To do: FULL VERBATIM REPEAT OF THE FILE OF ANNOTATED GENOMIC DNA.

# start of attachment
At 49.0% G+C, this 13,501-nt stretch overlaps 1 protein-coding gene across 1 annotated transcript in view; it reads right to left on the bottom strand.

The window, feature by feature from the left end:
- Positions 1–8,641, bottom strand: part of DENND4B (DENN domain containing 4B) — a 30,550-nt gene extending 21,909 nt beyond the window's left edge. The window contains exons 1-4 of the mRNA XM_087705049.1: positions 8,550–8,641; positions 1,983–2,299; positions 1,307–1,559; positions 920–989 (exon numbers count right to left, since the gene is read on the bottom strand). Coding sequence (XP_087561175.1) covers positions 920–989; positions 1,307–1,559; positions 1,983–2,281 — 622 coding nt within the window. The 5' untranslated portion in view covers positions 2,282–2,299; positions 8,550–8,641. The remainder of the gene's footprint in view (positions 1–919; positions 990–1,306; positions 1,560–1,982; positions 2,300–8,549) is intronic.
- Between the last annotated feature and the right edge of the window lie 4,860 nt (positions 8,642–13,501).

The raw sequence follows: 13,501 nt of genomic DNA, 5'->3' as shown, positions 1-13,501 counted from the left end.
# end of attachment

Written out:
At 49.0% G+C, this 13,501-nt stretch overlaps 1 protein-coding gene across 1 annotated transcript in view; it reads right to left on the bottom strand.

The window, feature by feature from the left end:
- Positions 1–8,641, bottom strand: part of DENND4B (DENN domain containing 4B) — a 30,550-nt gene extending 21,909 nt beyond the window's left edge. The window contains exons 1-4 of the mRNA XM_087705049.1: positions 8,550–8,641; positions 1,983–2,299; positions 1,307–1,559; positions 920–989 (exon numbers count right to left, since the gene is read on the bottom strand). Coding sequence (XP_087561175.1) covers positions 920–989; positions 1,307–1,559; positions 1,983–2,281 — 622 coding nt within the window. The 5' untranslated portion in view covers positions 2,282–2,299; positions 8,550–8,641. The remainder of the gene's footprint in view (positions 1–919; positions 990–1,306; positions 1,560–1,982; positions 2,300–8,549) is intronic.
- Between the last annotated feature and the right edge of the window lie 4,860 nt (positions 8,642–13,501).

The raw sequence follows: 13,501 nt of genomic DNA, 5'->3' as shown, positions 1-13,501 counted from the left end.